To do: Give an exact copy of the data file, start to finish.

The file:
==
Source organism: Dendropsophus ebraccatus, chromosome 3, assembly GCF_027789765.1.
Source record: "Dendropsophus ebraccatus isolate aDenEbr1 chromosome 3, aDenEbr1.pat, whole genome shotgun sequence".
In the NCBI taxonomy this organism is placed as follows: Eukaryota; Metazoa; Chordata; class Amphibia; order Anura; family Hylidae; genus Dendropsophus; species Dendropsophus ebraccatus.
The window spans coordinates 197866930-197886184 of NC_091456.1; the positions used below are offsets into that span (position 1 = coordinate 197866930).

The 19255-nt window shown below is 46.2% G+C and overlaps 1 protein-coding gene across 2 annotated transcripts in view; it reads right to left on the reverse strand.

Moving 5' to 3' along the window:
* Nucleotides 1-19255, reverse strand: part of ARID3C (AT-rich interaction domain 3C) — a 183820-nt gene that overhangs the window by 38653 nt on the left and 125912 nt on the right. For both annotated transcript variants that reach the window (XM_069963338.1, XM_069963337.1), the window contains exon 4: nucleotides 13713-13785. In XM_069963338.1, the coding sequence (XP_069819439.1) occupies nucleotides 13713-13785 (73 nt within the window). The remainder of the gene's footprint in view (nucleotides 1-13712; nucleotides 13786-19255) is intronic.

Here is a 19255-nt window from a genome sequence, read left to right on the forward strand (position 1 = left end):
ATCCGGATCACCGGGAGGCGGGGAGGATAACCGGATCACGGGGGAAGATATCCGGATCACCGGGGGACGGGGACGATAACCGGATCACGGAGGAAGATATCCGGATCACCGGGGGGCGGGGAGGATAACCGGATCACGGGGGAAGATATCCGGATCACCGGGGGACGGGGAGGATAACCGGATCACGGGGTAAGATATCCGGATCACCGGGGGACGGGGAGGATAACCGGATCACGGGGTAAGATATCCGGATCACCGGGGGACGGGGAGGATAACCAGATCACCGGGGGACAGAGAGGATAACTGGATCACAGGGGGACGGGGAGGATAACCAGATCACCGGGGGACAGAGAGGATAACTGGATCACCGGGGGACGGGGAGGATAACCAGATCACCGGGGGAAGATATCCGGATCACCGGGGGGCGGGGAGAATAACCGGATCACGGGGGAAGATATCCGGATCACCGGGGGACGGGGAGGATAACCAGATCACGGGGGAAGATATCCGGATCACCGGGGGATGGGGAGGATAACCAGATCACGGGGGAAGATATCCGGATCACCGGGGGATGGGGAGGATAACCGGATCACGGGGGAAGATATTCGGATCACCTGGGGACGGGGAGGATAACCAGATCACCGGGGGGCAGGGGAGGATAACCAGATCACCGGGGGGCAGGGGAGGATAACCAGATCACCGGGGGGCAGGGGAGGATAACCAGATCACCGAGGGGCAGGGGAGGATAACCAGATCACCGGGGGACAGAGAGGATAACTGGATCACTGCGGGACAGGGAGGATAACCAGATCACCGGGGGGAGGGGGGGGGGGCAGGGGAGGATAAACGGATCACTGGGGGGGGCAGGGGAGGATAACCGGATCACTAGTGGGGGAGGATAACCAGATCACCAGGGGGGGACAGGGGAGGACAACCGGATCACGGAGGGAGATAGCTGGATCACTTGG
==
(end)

Source organism: Dendropsophus ebraccatus, chromosome 3, assembly GCF_027789765.1.
Source record: "Dendropsophus ebraccatus isolate aDenEbr1 chromosome 3, aDenEbr1.pat, whole genome shotgun sequence".
In the NCBI taxonomy this organism is placed as follows: Eukaryota; Metazoa; Chordata; class Amphibia; order Anura; family Hylidae; genus Dendropsophus; species Dendropsophus ebraccatus.
The window spans coordinates 197866930-197886184 of NC_091456.1; the positions used below are offsets into that span (position 1 = coordinate 197866930).

The 19255-nt window shown below is 46.2% G+C and overlaps 1 protein-coding gene across 2 annotated transcripts in view; it reads right to left on the reverse strand.

Moving 5' to 3' along the window:
* Nucleotides 1-19255, reverse strand: part of ARID3C (AT-rich interaction domain 3C) — a 183820-nt gene that overhangs the window by 38653 nt on the left and 125912 nt on the right. For both annotated transcript variants that reach the window (XM_069963338.1, XM_069963337.1), the window contains exon 4: nucleotides 13713-13785. In XM_069963338.1, the coding sequence (XP_069819439.1) occupies nucleotides 13713-13785 (73 nt within the window). The remainder of the gene's footprint in view (nucleotides 1-13712; nucleotides 13786-19255) is intronic.

Here is a 19255-nt window from a genome sequence, read left to right on the forward strand (position 1 = left end):
ATCCGGATCACCGGGAGGCGGGGAGGATAACCGGATCACGGGGGAAGATATCCGGATCACCGGGGGACGGGGACGATAACCGGATCACGGAGGAAGATATCCGGATCACCGGGGGGCGGGGAGGATAACCGGATCACGGGGGAAGATATCCGGATCACCGGGGGACGGGGAGGATAACCGGATCACGGGGTAAGATATCCGGATCACCGGGGGACGGGGAGGATAACCGGATCACGGGGTAAGATATCCGGATCACCGGGGGACGGGGAGGATAACCAGATCACCGGGGGACAGAGAGGATAACTGGATCACAGGGGGACGGGGAGGATAACCAGATCACCGGGGGACAGAGAGGATAACTGGATCACCGGGGGACGGGGAGGATAACCAGATCACCGGGGGAAGATATCCGGATCACCGGGGGGCGGGGAGAATAACCGGATCACGGGGGAAGATATCCGGATCACCGGGGGACGGGGAGGATAACCAGATCACGGGGGAAGATATCCGGATCACCGGGGGATGGGGAGGATAACCAGATCACGGGGGAAGATATCCGGATCACCGGGGGATGGGGAGGATAACCGGATCACGGGGGAAGATATTCGGATCACCTGGGGACGGGGAGGATAACCAGATCACCGGGGGGCAGGGGAGGATAACCAGATCACCGGGGGGCAGGGGAGGATAACCAGATCACCGGGGGGCAGGGGAGGATAACCAGATCACCGAGGGGCAGGGGAGGATAACCAGATCACCGGGGGACAGAGAGGATAACTGGATCACTGCGGGACAGGGAGGATAACCAGATCACCGGGGGGAGGGGGGGGGGGCAGGGGAGGATAAACGGATCACTGGGGGGGGCAGGGGAGGATAACCGGATCACTAGTGGGGGAGGATAACCAGATCACCAGGGGGGGACAGGGGAGGACAACCGGATCACGGAGGGAGATAGCTGGATCACTTGG